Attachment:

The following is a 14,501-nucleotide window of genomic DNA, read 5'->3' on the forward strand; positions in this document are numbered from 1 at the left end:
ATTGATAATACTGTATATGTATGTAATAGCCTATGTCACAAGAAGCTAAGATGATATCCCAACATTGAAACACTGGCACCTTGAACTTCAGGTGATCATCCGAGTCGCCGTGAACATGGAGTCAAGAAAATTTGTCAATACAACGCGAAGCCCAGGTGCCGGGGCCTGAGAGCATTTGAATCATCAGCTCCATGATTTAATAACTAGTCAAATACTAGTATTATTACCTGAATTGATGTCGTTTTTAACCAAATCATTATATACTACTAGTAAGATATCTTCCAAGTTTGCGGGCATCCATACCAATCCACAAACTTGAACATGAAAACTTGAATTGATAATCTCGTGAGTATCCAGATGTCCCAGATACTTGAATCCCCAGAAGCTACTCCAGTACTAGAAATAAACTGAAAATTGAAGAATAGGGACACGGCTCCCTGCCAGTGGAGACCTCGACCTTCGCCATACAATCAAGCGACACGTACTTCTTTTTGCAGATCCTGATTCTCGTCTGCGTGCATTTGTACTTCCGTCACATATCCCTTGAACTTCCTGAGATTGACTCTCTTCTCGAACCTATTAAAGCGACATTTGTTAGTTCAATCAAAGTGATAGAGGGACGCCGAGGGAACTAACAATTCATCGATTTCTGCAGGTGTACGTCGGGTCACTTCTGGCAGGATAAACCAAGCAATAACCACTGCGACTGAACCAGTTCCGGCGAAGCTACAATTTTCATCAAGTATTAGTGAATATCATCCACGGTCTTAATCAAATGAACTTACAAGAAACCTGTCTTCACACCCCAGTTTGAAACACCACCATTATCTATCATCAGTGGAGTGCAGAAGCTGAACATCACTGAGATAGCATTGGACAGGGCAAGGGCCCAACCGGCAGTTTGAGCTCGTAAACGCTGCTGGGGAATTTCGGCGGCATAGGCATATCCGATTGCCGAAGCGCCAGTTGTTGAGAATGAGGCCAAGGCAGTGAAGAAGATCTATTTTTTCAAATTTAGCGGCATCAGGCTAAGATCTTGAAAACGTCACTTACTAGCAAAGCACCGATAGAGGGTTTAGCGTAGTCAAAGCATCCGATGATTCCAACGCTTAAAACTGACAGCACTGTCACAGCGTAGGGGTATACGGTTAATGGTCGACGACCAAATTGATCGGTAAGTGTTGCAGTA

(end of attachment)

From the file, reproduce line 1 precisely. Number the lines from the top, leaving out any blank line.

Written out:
The following is a 14,501-nucleotide window of genomic DNA, read 5'->3' on the forward strand; positions in this document are numbered from 1 at the left end: